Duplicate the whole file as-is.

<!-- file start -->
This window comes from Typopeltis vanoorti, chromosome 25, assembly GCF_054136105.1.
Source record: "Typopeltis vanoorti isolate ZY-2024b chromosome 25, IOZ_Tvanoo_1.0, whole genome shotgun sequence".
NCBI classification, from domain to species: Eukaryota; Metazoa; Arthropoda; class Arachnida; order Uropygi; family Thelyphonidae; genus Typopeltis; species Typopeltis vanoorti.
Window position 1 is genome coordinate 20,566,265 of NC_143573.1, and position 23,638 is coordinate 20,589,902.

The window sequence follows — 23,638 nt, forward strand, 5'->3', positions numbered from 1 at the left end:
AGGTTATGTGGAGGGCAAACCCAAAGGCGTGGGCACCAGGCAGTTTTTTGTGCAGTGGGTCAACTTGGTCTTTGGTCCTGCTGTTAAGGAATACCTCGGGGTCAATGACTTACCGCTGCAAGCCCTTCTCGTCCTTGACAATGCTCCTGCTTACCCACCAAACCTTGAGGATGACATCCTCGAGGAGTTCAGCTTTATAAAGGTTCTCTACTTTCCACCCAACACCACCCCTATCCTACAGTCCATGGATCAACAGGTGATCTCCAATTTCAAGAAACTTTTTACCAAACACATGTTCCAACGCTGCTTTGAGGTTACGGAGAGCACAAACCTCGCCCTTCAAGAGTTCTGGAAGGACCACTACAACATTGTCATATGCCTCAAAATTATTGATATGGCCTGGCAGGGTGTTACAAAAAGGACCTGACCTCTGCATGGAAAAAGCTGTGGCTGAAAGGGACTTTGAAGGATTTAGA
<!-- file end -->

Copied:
This window comes from Typopeltis vanoorti, chromosome 25, assembly GCF_054136105.1.
Source record: "Typopeltis vanoorti isolate ZY-2024b chromosome 25, IOZ_Tvanoo_1.0, whole genome shotgun sequence".
NCBI classification, from domain to species: Eukaryota; Metazoa; Arthropoda; class Arachnida; order Uropygi; family Thelyphonidae; genus Typopeltis; species Typopeltis vanoorti.
Window position 1 is genome coordinate 20,566,265 of NC_143573.1, and position 23,638 is coordinate 20,589,902.

The window sequence follows — 23,638 nt, forward strand, 5'->3', positions numbered from 1 at the left end:
AGGTTATGTGGAGGGCAAACCCAAAGGCGTGGGCACCAGGCAGTTTTTTGTGCAGTGGGTCAACTTGGTCTTTGGTCCTGCTGTTAAGGAATACCTCGGGGTCAATGACTTACCGCTGCAAGCCCTTCTCGTCCTTGACAATGCTCCTGCTTACCCACCAAACCTTGAGGATGACATCCTCGAGGAGTTCAGCTTTATAAAGGTTCTCTACTTTCCACCCAACACCACCCCTATCCTACAGTCCATGGATCAACAGGTGATCTCCAATTTCAAGAAACTTTTTACCAAACACATGTTCCAACGCTGCTTTGAGGTTACGGAGAGCACAAACCTCGCCCTTCAAGAGTTCTGGAAGGACCACTACAACATTGTCATATGCCTCAAAATTATTGATATGGCCTGGCAGGGTGTTACAAAAAGGACCTGACCTCTGCATGGAAAAAGCTGTGGCTGAAAGGGACTTTGAAGGATTTAGA